We need to talk about how people are treating Rob Kardashian publicly posting Blac Chyna’s nudes as “drama” and tweeting pop corn gifs

Most people who used the internet in the 2010s and gravitated in alternative music scenes will remember isanyoneup, a website that specialised in leaking musicians and other scene related people’s nudes. Launched in 2010, isanyoneup closed two years later and its founder, Hunter Moore, was sentenced to two and a half years in prison.

This practice, known as Revenge Porn, is described as “the sharing of private, sexual materials, either photos or videos, of another person without their consent and with the purpose of causing embarrassment or distress.

In the United States, 38 states have legislation against Revenge Porn ; in the United Kingdom, sharing another person’s nude images without their consent is punishable by up to two years in prison.

And yet, despite it being a serious offence, it seems like Revenge Porn isn’t treated like such — too often, when a celebrity’s nudes are leaked by an ex, social media reacts as if it’s just another shady tweet. Beyond the obvious slut shaming and sexist aspect (“if she didn’t want those images out there, she wouldn’t have sent them to anyone or even taken them”), it’s seriously alarming to see how the internet trivialises an abusive tactic.

According to a study by the Data & Society Research society, 1 in 25 Americans has been a victim of Revenge Porn, but what’s important to talk about isn’t just the situations where the images end up being shared ; it’s the fact that so many women who have sent nudes to a partner, or just someone they sexted with, live in fear of seeing them shared on the internet.

Having the images gives power to the partners when they don’t get their way or the relationship ends. To put it simply and bluntly, it’s blackmail and a way to manipulate the person whose nudes they are holding onto.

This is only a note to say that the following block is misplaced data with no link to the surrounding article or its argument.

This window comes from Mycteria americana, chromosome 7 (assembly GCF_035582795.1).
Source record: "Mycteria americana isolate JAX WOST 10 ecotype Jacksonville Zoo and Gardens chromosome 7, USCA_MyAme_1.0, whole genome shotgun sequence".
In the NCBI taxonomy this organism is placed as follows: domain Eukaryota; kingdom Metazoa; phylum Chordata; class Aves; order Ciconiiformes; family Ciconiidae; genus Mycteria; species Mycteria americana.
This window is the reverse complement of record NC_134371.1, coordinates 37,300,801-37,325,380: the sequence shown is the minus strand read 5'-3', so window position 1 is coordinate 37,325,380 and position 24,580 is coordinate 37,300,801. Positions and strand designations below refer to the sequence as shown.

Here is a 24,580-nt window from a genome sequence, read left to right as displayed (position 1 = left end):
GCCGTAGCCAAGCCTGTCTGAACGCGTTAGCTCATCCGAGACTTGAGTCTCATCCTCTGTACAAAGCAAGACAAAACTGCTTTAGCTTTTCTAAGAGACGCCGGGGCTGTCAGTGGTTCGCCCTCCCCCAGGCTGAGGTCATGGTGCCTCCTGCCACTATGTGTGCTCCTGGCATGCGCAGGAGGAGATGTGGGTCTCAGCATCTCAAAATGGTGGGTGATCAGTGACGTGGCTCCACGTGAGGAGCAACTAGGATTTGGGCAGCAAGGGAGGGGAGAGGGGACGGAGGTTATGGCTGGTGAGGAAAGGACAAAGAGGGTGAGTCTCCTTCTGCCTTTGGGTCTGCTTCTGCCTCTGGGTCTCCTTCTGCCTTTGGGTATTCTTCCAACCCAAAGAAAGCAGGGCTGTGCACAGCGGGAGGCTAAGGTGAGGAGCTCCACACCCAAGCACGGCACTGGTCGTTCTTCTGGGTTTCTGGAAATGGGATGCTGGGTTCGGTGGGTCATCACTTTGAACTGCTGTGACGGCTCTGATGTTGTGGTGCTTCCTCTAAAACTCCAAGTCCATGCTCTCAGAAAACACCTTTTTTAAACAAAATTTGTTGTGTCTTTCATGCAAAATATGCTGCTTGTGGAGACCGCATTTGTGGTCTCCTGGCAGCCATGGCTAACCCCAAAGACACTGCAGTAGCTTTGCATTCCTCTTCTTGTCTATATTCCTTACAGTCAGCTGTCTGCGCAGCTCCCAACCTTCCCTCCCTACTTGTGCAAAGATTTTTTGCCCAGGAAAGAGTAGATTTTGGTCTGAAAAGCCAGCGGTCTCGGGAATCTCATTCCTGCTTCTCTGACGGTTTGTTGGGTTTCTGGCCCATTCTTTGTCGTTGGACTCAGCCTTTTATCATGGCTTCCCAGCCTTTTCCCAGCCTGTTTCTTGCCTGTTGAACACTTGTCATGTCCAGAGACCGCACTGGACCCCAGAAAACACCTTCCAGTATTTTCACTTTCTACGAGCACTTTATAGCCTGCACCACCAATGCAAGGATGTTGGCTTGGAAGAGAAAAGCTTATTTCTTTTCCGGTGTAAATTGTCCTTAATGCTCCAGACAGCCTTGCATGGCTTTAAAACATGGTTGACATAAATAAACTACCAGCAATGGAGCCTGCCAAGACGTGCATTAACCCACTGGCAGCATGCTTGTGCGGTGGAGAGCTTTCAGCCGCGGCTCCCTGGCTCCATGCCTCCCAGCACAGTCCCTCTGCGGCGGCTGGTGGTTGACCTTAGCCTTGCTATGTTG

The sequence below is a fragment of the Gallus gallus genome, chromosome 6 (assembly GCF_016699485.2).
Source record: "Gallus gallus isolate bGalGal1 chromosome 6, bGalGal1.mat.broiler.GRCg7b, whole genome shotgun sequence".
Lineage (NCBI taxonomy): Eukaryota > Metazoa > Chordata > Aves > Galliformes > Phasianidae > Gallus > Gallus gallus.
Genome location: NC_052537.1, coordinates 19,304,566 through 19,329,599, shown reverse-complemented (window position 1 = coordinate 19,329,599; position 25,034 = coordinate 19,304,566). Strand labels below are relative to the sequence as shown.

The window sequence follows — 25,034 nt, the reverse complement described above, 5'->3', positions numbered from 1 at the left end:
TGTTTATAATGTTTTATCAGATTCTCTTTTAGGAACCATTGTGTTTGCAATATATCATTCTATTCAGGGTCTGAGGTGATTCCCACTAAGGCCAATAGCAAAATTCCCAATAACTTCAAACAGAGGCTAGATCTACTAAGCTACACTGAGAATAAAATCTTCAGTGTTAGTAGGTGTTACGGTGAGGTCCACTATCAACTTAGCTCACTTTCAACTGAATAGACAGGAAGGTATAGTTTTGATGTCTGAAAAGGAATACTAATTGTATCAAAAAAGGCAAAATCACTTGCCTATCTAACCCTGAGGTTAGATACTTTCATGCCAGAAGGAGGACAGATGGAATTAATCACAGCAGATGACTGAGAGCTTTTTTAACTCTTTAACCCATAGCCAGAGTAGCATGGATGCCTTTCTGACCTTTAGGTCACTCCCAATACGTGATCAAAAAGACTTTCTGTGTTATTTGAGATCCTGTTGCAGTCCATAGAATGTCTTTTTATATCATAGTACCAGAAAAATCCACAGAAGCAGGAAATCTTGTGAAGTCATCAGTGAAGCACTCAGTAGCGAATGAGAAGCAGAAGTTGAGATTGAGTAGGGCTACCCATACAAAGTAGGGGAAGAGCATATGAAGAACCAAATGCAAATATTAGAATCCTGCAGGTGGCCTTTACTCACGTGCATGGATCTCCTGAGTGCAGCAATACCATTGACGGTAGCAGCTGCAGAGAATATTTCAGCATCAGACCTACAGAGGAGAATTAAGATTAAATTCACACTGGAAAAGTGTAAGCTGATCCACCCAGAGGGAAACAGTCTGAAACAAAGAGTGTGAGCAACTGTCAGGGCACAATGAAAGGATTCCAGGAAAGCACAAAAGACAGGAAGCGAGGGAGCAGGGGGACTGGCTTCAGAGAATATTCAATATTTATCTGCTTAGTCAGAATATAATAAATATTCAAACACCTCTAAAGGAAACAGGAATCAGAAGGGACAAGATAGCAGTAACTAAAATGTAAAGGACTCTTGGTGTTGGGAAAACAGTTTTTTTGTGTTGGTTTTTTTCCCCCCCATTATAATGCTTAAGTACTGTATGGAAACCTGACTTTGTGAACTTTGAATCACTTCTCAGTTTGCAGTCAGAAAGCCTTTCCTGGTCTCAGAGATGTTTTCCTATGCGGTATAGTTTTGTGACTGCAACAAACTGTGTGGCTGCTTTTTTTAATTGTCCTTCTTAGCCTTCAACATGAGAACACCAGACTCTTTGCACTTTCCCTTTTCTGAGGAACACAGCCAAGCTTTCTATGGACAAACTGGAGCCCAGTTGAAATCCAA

The case of Rob Kardashian and Blac Chyna is tricky to talk about because they are both highly visible people in pop culture ; due to their status as reality TV stars and their presence in millennial culture, the public almost feels as if they know them. Keeping Up With The Kardashians gives people a window into their relationship, and the show depicts what everyone is really thirsty for : dramatic entertainment. But even in that context, Blac Chyna’s private nudes being shared without her consent as a way to get back at her is still abusive and vicious.

The internet wasted no time in making this into a meme.

It’s vital to talk about the epidemic of Revenge Porn and to make sure it isn’t normalised. Women (and anyone else of any gender or orientation) shouldn’t have to refrain from taking nude pictures and sending them to someone else because there’s a chance they might be leaked for everyone to see, nor should it be just treated like regular relationship drama. But here we are.

Don’t fall for this and think this is funny. Because for every time a meme about this is shared, there’s a Rob Kardashian type out there thinking it’s okay to violate someone’s trust and privacy for likes.

This isn’t drama. This is abuse.